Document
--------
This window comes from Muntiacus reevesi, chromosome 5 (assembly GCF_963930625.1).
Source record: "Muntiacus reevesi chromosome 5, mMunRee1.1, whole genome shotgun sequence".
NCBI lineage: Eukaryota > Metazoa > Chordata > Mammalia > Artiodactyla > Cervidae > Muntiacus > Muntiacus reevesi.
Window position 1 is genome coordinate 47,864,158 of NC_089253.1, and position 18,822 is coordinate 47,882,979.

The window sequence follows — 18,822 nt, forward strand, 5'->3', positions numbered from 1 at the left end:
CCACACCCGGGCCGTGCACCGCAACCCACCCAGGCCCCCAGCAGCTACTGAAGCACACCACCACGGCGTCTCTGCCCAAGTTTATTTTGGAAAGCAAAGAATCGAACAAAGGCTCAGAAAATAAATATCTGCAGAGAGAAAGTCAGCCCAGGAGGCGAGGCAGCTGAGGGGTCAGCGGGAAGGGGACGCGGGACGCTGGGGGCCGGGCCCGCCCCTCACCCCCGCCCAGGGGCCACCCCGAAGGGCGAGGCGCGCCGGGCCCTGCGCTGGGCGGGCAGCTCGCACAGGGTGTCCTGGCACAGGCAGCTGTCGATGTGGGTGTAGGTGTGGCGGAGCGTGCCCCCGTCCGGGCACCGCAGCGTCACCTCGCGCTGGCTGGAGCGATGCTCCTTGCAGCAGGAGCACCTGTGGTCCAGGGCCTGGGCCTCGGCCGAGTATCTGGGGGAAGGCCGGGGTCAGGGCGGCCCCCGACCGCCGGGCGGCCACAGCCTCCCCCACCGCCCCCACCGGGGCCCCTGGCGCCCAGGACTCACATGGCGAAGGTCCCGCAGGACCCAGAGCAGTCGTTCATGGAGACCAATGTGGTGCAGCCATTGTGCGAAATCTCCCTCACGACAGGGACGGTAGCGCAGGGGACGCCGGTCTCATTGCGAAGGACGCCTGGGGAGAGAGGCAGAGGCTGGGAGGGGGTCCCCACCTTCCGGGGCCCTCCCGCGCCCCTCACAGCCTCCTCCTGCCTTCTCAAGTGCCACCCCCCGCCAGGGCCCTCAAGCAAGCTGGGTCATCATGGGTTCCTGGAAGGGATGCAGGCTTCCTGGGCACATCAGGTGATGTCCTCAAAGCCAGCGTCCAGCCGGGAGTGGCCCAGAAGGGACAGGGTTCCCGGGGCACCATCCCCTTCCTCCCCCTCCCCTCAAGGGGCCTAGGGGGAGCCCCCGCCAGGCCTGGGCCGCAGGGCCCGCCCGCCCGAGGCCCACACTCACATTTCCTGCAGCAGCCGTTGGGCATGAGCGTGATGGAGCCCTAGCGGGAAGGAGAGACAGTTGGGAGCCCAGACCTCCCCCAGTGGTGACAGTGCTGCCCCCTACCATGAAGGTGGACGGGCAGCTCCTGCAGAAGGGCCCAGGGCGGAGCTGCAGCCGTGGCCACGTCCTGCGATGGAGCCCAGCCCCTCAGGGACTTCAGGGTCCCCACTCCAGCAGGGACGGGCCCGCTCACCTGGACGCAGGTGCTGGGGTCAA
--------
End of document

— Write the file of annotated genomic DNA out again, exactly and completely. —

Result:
This window comes from Muntiacus reevesi, chromosome 5 (assembly GCF_963930625.1).
Source record: "Muntiacus reevesi chromosome 5, mMunRee1.1, whole genome shotgun sequence".
NCBI lineage: Eukaryota > Metazoa > Chordata > Mammalia > Artiodactyla > Cervidae > Muntiacus > Muntiacus reevesi.
Window position 1 is genome coordinate 47,864,158 of NC_089253.1, and position 18,822 is coordinate 47,882,979.

The window sequence follows — 18,822 nt, forward strand, 5'->3', positions numbered from 1 at the left end:
CCACACCCGGGCCGTGCACCGCAACCCACCCAGGCCCCCAGCAGCTACTGAAGCACACCACCACGGCGTCTCTGCCCAAGTTTATTTTGGAAAGCAAAGAATCGAACAAAGGCTCAGAAAATAAATATCTGCAGAGAGAAAGTCAGCCCAGGAGGCGAGGCAGCTGAGGGGTCAGCGGGAAGGGGACGCGGGACGCTGGGGGCCGGGCCCGCCCCTCACCCCCGCCCAGGGGCCACCCCGAAGGGCGAGGCGCGCCGGGCCCTGCGCTGGGCGGGCAGCTCGCACAGGGTGTCCTGGCACAGGCAGCTGTCGATGTGGGTGTAGGTGTGGCGGAGCGTGCCCCCGTCCGGGCACCGCAGCGTCACCTCGCGCTGGCTGGAGCGATGCTCCTTGCAGCAGGAGCACCTGTGGTCCAGGGCCTGGGCCTCGGCCGAGTATCTGGGGGAAGGCCGGGGTCAGGGCGGCCCCCGACCGCCGGGCGGCCACAGCCTCCCCCACCGCCCCCACCGGGGCCCCTGGCGCCCAGGACTCACATGGCGAAGGTCCCGCAGGACCCAGAGCAGTCGTTCATGGAGACCAATGTGGTGCAGCCATTGTGCGAAATCTCCCTCACGACAGGGACGGTAGCGCAGGGGACGCCGGTCTCATTGCGAAGGACGCCTGGGGAGAGAGGCAGAGGCTGGGAGGGGGTCCCCACCTTCCGGGGCCCTCCCGCGCCCCTCACAGCCTCCTCCTGCCTTCTCAAGTGCCACCCCCCGCCAGGGCCCTCAAGCAAGCTGGGTCATCATGGGTTCCTGGAAGGGATGCAGGCTTCCTGGGCACATCAGGTGATGTCCTCAAAGCCAGCGTCCAGCCGGGAGTGGCCCAGAAGGGACAGGGTTCCCGGGGCACCATCCCCTTCCTCCCCCTCCCCTCAAGGGGCCTAGGGGGAGCCCCCGCCAGGCCTGGGCCGCAGGGCCCGCCCGCCCGAGGCCCACACTCACATTTCCTGCAGCAGCCGTTGGGCATGAGCGTGATGGAGCCCTAGCGGGAAGGAGAGACAGTTGGGAGCCCAGACCTCCCCCAGTGGTGACAGTGCTGCCCCCTACCATGAAGGTGGACGGGCAGCTCCTGCAGAAGGGCCCAGGGCGGAGCTGCAGCCGTGGCCACGTCCTGCGATGGAGCCCAGCCCCTCAGGGACTTCAGGGTCCCCACTCCAGCAGGGACGGGCCCGCTCACCTGGACGCAGGTGCTGGGGTCAA